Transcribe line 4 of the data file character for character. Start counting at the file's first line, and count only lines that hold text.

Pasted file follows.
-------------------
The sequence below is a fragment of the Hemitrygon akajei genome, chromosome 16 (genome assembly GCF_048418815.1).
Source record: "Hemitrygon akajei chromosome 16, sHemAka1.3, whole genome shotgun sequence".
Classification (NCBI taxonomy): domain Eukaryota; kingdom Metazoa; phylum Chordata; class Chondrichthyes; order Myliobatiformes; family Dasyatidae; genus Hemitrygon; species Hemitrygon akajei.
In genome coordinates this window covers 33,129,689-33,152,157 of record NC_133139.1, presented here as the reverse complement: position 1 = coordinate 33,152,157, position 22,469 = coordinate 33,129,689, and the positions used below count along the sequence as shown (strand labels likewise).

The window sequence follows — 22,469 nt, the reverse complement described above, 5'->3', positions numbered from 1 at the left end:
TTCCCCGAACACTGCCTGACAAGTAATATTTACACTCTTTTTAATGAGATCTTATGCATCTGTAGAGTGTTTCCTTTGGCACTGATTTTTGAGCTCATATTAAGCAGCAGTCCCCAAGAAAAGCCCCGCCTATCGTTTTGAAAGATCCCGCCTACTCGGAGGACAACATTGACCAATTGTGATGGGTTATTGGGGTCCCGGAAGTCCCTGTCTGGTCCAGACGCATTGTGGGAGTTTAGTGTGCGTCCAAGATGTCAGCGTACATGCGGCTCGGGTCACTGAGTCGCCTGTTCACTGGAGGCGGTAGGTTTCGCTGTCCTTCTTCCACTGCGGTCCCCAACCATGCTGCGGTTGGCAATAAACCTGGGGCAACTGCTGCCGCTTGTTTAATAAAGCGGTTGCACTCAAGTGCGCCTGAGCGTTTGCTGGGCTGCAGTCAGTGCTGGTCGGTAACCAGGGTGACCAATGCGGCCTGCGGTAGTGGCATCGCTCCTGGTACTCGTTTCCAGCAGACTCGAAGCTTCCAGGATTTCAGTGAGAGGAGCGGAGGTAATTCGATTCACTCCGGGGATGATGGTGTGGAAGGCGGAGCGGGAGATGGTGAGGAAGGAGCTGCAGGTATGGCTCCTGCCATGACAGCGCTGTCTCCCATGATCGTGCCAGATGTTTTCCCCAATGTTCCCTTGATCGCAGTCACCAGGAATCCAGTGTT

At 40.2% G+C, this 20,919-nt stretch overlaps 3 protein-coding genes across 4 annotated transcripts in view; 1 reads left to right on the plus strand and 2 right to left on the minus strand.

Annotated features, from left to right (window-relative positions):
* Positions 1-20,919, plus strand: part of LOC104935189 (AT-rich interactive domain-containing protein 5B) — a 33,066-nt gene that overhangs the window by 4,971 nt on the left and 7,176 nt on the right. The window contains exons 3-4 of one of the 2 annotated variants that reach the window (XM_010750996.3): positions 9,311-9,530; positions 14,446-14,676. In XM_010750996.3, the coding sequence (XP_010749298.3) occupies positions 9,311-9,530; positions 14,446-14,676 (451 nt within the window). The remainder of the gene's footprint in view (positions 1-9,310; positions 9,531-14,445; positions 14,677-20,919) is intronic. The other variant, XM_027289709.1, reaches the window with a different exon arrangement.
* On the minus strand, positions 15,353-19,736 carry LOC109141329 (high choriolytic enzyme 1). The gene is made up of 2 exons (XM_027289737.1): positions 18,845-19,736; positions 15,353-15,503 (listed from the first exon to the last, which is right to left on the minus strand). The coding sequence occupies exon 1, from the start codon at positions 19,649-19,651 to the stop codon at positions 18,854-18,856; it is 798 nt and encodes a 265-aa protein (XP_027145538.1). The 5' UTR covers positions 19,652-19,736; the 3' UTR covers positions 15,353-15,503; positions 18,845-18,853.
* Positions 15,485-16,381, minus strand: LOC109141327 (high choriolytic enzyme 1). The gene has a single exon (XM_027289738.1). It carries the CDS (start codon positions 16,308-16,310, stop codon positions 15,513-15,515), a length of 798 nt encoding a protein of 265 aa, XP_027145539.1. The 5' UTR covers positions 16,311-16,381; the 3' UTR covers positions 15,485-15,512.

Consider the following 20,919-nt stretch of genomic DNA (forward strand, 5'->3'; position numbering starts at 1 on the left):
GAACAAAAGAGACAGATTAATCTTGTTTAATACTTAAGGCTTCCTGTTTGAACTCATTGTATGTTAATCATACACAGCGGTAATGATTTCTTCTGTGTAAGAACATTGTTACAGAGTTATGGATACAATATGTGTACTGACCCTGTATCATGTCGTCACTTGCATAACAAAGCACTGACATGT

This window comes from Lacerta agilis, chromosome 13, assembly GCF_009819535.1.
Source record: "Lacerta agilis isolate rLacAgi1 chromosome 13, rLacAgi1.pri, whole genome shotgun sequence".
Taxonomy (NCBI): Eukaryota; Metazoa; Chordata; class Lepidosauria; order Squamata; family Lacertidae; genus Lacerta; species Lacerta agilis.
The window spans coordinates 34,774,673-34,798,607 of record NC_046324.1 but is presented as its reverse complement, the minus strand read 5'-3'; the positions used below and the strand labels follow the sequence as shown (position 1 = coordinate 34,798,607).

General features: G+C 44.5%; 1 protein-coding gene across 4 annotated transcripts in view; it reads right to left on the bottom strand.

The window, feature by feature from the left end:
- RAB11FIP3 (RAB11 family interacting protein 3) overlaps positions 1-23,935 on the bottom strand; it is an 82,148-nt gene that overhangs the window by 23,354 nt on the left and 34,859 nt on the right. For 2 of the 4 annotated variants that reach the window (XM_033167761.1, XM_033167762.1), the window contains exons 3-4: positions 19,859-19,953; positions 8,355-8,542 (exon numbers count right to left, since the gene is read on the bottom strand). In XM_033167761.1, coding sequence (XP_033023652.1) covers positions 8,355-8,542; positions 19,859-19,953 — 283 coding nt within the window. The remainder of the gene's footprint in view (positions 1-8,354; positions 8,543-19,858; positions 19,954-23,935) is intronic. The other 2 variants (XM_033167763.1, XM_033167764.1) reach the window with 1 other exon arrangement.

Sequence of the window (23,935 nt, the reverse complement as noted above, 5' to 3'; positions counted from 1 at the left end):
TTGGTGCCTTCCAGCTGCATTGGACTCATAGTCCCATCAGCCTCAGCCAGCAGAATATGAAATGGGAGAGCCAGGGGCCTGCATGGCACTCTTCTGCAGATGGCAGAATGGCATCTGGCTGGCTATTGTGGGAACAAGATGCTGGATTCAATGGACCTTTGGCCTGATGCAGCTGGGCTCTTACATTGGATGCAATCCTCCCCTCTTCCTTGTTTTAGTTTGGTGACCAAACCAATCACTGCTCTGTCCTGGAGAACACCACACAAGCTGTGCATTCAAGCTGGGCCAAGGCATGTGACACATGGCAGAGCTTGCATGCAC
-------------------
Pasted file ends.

In genome coordinates this window covers 33,129,689-33,152,157 of record NC_133139.1, presented here as the reverse complement: position 1 = coordinate 33,152,157, position 22,469 = coordinate 33,129,689, and the positions used below count along the sequence as shown (strand labels likewise).